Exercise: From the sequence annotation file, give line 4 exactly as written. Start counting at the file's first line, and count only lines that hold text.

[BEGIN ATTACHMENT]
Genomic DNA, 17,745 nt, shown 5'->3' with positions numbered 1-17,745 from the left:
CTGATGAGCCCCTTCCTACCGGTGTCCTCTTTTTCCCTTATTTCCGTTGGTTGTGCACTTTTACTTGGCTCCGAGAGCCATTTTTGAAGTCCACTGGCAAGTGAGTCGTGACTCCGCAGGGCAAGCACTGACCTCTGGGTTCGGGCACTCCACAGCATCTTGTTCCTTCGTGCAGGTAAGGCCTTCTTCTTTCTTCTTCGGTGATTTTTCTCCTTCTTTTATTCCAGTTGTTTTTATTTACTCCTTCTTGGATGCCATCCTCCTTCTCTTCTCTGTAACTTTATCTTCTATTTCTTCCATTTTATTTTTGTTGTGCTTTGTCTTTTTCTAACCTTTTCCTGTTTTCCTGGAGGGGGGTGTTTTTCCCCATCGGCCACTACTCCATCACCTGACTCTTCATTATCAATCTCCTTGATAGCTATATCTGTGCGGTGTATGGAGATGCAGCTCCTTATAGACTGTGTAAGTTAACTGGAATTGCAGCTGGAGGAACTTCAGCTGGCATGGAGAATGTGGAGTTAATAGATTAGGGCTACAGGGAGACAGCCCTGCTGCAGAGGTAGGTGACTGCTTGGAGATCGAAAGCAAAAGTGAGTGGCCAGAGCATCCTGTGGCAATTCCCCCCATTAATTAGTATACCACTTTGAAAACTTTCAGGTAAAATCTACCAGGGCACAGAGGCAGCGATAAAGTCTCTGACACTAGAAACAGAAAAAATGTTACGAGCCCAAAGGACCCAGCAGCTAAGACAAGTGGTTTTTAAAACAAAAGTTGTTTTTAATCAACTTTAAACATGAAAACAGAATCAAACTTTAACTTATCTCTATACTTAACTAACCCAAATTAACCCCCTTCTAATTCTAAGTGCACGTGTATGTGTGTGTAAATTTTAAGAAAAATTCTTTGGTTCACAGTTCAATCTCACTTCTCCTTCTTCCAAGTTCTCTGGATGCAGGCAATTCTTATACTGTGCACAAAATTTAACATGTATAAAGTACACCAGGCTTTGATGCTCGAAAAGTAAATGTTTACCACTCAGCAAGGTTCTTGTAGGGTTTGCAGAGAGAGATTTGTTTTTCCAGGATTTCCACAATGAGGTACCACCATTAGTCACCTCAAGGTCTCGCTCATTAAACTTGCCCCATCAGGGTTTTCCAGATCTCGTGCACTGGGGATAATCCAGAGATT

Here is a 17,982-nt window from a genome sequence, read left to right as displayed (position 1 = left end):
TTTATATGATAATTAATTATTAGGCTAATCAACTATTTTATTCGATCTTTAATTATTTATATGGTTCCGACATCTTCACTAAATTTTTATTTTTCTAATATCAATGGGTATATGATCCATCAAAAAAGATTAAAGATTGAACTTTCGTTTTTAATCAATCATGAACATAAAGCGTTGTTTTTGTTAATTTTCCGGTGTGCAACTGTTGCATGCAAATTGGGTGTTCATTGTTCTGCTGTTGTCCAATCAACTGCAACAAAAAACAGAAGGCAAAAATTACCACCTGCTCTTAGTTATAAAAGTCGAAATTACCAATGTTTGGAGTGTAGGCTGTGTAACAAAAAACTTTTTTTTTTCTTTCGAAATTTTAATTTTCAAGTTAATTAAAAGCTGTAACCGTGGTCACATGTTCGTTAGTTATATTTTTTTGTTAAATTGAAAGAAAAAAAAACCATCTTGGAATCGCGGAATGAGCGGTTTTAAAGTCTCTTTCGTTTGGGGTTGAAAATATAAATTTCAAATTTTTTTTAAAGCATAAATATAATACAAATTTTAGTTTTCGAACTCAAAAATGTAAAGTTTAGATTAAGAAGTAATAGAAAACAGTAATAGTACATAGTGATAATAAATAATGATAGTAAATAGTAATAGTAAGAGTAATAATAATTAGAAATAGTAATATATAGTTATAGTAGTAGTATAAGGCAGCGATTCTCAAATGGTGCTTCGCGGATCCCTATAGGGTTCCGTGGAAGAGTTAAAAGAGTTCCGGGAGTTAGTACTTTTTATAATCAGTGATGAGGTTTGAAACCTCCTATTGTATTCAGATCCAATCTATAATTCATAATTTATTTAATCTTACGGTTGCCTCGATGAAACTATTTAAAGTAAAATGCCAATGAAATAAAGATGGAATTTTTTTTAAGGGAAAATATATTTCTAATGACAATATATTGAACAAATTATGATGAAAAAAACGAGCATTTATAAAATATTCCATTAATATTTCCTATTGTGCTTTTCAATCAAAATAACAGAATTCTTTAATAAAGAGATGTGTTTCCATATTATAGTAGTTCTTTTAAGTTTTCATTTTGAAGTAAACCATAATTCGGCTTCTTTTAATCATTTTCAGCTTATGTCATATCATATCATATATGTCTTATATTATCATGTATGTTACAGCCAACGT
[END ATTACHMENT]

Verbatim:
TTTATATGATAATTAATTATTAGGCTAATCAACTATTTTATTCGATCTTTAATTATTTATATGGTTCCGACATCTTCACTAAATTTTTATTTTTCTAATATCAATGGGTATATGATCCATCAAAAAAGATTAAAGATTGAACTTTCGTTTTTAATCAATCATGAACATAAAGCGTTGTTTTTGTTAATTTTCCGGTGTGCAACTGTTGCATGCAAATTGGGTGTTCATTGTTCTGCTGTTGTCCAATCAACTGCAACAAAAAACAGAAGGCAAAAATTACCACCTGCTCTTAGTTATAAAAGTCGAAATTACCAATGTTTGGAGTGTAGGCTGTGTAACAAAAAACTTTTTTTTTTCTTTCGAAATTTTAATTTTCAAGTTAATTAAAAGCTGTAACCGTGGTCACATGTTCGTTAGTTATATTTTTTTGTTAAATTGAAAGAAAAAAAAACCATCTTGGAATCGCGGAATGAGCGGTTTTAAAGTCTCTTTCGTTTGGGGTTGAAAATATAAATTTCAAATTTTTTTTAAAGCATAAATATAATACAAATTTTAGTTTTCGAACTCAAAAATGTAAAGTTTAGATTAAGAAGTAATAGAAAACAGTAATAGTACATAGTGATAATAAATAATGATAGTAAATAGTAATAGTAAGAGTAATAATAATTAGAAATAGTAATATATAGTTATAGTAGTAGTATAAGGCAGCGATTCTCAAATGGTGCTTCGCGGATCCCTATAGGGTTCCGTGGAAGAGTTAAAAGAGTTCCGGGAGTTAGTACTTTTTATAATCAGTGATGAGGTTTGAAACCTCCTATTGTATTCAGATCCAATCTATAATTCATAATTTATTTAATCTTACGGTTGCCTCGATGAAACTATTTAAAGTAAAATGCCAATGAAATAAAGATGGAATTTTTTTTAAGGGAAAATATATTTCTAATGACAATATATTGAACAAATTATGATGAAAAAAACGAGCATTTATAAAATATTCCATTAATATTTCCTATTGTGCTTTTCAATCAAAATAACAGAATTCTTTAATAAAGAGATGTGTTTCCATATTATAGTAGTTCTTTTAAGTTTTCATTTTGAAGTAAACCATAATTCGGCTTCTTTTAATCATTTTCAGCTTATGTCATATCATATCATATATGTCTTATATTATCATGTATGTTACAGCCAACGT